Strength for Sports

In sport, why are there weight classes? Why is there gender segregation? Anyone who has boxed or grappled with someone 100lb heavier than them understands why. It's because a heavier opponent is generally a stronger opponent, and all other things being equal, the stronger athlete wins. This is true in football, MMA, soccer, dance, and golf. It is intuitively understandable that strength will matter more in some of these sports (a strong dancer is not as crucial as a strong MMA fighter), but strength pervades all aspects of life to some degree. When force production is a requirement of a task, higher strength will make the task easier.

The question then becomes 'how best does one acquire strength for these sports?' The answer by many is 'do exercises that mimic the movements done in the sport.' While this thinking superficially makes sense, it is wrong. Practice and strength acquisition necessarily must have different movements (unless the sport is competitive lifting). If a quarterback wants to be able to throw a football farther, and he trains for this by using a 10lb football, his technique in throwing will fundamentally change. His body will move differently in response to the greater resistance. When the time comes to throw a normal football, he will likely be slightly stronger, but because his technique is now different, his accuracy and precision in throwing the ball will be worse.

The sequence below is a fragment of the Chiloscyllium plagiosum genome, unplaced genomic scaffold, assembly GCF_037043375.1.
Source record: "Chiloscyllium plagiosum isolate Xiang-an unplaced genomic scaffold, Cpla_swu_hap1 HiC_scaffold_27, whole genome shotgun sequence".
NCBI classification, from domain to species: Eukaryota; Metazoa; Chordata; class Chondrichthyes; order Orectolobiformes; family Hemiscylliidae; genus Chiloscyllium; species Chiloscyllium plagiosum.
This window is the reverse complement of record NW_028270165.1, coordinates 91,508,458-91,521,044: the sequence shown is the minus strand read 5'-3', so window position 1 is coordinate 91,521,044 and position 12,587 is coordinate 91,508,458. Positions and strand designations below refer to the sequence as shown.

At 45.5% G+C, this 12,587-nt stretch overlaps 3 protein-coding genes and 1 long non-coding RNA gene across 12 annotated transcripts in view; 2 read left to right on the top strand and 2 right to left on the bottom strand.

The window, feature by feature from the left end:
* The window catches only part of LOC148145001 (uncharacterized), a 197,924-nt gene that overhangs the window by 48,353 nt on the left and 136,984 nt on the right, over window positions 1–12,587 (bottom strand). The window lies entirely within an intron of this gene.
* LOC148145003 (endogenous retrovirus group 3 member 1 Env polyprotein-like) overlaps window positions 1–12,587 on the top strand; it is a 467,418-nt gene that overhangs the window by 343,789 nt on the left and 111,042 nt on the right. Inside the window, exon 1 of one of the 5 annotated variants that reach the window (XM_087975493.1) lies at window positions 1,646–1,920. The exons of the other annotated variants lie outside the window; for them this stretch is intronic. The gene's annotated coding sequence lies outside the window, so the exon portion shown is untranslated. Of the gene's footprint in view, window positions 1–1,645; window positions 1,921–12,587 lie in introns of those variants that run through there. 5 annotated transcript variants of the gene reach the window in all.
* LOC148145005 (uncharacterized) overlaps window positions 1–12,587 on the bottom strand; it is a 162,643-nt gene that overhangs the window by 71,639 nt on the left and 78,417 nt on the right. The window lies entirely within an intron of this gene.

Conversely, if strength is acquired generally and then incorporated into the technique of throwing the football, the muscles will be able to exert a greater force on the ball. This will make the ball have a higher initial speed when it leaves the quarterback's hand which will make the football to travel farther. The prescription for this process of strength acquisition is actually quite simple.

The quarterback needs to do exercises that incorporate the most muscle mass and move a great amount of weight. This will stress the muscles without affecting the motor learning associated with these sport movements. These exercises will include the full-depth back squat, the overhead press, the deadlift, and the bench press. The quarterback will schedule his strength training around his practices to ensure he does not lose technical proficiency. As he becomes stronger incrementally, he will also be practicing his sports movements: throwing, strafing, catching the snap and back peddling, and others. This practice will ensure his techniques are solid and maintain that way as he is able to generate more force: on the ground, against other players, against the ball.

 

All aspects of life are enhanced by increasing the ability to exert a force over an external resistance. The more force oriented the activity, the more crucial the requirement for strength. Attempting to mimic sport based techniques for strength movements is an ineffective way to become stronger for sport. A better way is to acquire strength generally using heavy barbell movements that involve a lot of muscle mass and concurrently practicing the sport movements.